Read­ing as if there are many to­mor­rows

The Jewish Chronicle - - LIFE - Car­canet, £14.99 Re­viewed by Amanda Hop­kin­son Gabriel Josipovici

GABRIEL JOSIPOVICI has said be­fore that “the only way to read is in the knowl­edge that there is an in­fi­nite amount of time stretch­ing ahead”. Lim­it­less time should not im­ply lan­guor in the reader but sharp­ened at­ten­tion, per­mit­ting height­ened ap­pre­ci­a­tion.

In this se­lec­tion of 28 re­views and es­says drawn from the last quar­ter­century, the role of the reader is every­where present, most ex­plic­itly in Read­ing Kafka To­day. Josipovici is in­ter­ested not only in how we read but in how a book is reread; how, var­i­ously, Dante, Proust, Paster­nak Eliot, Beck­ett and The Leg­ends of the Jews are in­ter­preted and clas­si­fied over time. As noted in his pref­ace, “three strands run through it: Jewish cul­ture and ex­pe­ri­ence; mod­ernism and its dis­con­tents; and my own writ­ing”. To date, his “own writ­ing” in­cludes 22 nov­els, three vol­umes of short sto­ries, two plays, one bi­og­ra­phy (of his mother, poet and trans­la­tor Sacha Rabi­nowitz), and 22 vol­umes of non-fic­tion.

A fo­cus on his­tor­i­cal con­text con­trasts with the ded­i­cated reader pe­rus­ing a book across in­fi­nite time. There is much fas­ci­nat­ing de­tail in the ob­ser­va­tion of “Jewish cul­ture and ex­pe­ri­ence” through oth­ers’ eyes, in art as in literature. Study­ing Loren­zetti’s Last Sup­per, Josipovici notes first one and then an­other ser­vant with a tal­lit, and muses on pos­si­ble in­ter­pre­ta­tions.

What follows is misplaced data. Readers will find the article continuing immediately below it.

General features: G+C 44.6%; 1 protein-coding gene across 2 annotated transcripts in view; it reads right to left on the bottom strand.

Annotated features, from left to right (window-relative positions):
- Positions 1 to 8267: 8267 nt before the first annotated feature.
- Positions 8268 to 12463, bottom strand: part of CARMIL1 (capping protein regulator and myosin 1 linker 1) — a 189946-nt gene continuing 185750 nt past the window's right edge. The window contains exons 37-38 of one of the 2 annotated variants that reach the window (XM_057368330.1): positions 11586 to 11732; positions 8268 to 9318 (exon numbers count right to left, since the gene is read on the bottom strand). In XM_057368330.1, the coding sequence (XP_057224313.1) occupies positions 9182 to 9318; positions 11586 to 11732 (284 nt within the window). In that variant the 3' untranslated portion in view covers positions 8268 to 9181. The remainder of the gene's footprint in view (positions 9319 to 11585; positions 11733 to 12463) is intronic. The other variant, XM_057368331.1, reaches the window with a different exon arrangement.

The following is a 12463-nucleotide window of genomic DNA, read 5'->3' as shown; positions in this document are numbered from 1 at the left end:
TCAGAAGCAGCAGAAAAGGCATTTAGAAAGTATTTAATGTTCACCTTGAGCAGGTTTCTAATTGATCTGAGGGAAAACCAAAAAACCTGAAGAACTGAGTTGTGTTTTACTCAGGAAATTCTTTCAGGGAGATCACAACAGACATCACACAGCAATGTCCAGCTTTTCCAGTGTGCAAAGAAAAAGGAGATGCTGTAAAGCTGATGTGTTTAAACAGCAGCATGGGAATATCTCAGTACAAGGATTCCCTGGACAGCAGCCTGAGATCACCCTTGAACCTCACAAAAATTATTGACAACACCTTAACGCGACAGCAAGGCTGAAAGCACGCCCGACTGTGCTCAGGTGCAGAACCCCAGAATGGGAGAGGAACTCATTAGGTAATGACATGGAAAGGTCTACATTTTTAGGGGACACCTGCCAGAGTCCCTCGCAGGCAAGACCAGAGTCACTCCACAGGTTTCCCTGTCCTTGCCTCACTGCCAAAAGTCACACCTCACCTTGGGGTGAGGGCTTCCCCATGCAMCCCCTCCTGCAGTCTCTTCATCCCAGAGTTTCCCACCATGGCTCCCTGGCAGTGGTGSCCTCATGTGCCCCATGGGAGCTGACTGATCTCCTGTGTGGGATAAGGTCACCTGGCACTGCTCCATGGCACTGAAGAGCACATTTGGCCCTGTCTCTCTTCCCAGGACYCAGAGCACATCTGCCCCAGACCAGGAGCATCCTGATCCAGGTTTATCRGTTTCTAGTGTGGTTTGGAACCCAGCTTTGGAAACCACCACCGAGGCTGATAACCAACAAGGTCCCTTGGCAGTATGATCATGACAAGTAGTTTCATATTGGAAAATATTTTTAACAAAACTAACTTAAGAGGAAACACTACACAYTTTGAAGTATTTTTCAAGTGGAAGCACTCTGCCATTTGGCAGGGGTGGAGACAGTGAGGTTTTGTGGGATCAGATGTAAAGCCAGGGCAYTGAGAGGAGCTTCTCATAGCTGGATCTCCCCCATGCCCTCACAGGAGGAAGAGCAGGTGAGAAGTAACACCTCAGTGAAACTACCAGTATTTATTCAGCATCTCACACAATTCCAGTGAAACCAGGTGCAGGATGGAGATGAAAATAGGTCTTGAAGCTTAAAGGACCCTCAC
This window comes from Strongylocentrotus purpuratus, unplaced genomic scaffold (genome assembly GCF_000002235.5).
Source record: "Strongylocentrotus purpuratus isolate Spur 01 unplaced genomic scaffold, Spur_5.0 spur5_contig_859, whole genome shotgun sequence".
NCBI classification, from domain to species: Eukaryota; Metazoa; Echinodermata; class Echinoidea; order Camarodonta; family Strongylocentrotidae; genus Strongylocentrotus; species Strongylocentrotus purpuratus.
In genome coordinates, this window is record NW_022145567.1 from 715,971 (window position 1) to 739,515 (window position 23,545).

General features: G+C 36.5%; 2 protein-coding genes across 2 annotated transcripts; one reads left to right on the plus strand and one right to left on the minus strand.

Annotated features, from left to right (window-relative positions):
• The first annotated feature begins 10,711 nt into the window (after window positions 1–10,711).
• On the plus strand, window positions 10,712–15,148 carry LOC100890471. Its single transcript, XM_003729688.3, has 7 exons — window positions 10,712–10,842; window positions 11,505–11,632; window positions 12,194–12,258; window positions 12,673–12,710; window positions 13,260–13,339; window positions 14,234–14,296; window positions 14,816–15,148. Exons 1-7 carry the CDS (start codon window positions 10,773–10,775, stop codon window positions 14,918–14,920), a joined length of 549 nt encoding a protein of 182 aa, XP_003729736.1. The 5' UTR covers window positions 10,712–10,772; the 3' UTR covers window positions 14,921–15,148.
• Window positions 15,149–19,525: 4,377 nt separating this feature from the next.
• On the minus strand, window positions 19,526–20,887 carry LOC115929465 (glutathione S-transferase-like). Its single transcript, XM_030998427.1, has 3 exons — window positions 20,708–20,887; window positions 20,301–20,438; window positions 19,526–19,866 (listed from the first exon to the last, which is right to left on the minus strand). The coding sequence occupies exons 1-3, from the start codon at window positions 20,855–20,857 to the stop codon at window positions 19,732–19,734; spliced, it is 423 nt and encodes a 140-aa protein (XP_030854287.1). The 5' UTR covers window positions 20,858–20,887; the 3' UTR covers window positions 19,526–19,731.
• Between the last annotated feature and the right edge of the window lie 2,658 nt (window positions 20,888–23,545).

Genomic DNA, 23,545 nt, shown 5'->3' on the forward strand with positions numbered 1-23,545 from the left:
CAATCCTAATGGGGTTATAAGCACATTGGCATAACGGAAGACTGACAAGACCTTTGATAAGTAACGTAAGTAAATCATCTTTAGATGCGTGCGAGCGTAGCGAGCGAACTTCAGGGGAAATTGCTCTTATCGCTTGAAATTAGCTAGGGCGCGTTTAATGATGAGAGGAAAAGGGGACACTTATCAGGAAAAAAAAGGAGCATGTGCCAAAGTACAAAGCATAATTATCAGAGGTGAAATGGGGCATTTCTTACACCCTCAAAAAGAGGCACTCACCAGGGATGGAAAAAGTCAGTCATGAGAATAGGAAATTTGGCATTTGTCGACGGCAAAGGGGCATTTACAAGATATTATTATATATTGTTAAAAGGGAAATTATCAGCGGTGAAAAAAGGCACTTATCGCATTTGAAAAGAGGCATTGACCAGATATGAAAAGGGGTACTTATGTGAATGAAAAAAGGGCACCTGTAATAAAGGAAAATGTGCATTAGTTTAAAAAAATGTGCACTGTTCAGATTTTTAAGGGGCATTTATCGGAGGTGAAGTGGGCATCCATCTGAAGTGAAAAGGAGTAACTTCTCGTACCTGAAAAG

He rereads the (now) largely un­read Paul Claudel, and en­coun­ters at­ti­tudes that would not be out of place in an Ay­a­tol­lah or St Au­gus­tine, be­fore de­scrib­ing el­e­ments in Claudel’s ex­ege­ses of the Old Tes­ta­ment medieval in out­look.

Medieval works fea­ture at least as fre­quently as mod­ernism, a spe­cial­ism more usu­ally as­so­ci­ated with Josipovici. Al-An­dalus/An­dalu­cia is praised as a land where Jewish cus­toms are cel­e­brated and dis­courses and verses ex­changed be­tween Jew, Mus­lim and Chris­tian. He re­flects on par­al­lel rites of pas­sage, and quotes del­i­cately pas­sion­ate love po­ems drawn from the pi­o­neer­ing work of Peter Cole and Ad­ina Hoff­man in re­cov­er­ing those com­posed in Ara­bic, He­brew and Ladino, and by at least one woman. There is much to im­press, in Cole’s trans­la­tion from Ibn Ezra’s He­brew, of “A fawn sought in Spain… Formed like the moon — his height adds to his splen­dour/ his curly hair is crim­son/against his cheeks of pearl’. And some­thing to amuse, in Hoff­man’s re­cov­ery of Rabbi Sch­lechter’s man­gled Yid­dish, writ­ten home from Cairo to his wife in Ox­ford. Shar­ing the fate of an­cient doc­u­ments devoured by in­sects at the Ben Izra syn­a­gogue, he be­wails: “Ich full of spots bin.”

Ger­man is writ large in two sem­i­nal chap­ters on the Broth­ers Grimm, in their dras­tic re­vi­sions of the as­sem­bled folk tales, and in later com­men­taries and trans­la­tions, par­tic­u­larly those of the re­doubtable ex­pert, Joyce Crick.

Here, too, de­spite the lack of a Jewish pres­ence in the fairy tales, Josipovici finds “the trans­for­ma­tion of a stark and ‘un­ex­plained’ tale into some­thing that makes moral, psy­cho­log­i­cal and nar­ra­tive sense” and bears com­par­i­son with “the trans­for­ma­tion of bib­li­cal nar­ra­tives into midrash”.

Josipovici trawls high and low, through the most rar­i­fied and rub­bished sources, elic­it­ing sur­prises and delights. All are, in their mul­ti­far­i­ous ways, telling tales re­lated by a mas­ter.

Amanda Hop­kin­son is a lec­turer, trans­la­tor, writer and re­viewer

Josipovici: read­ing and reread­ing

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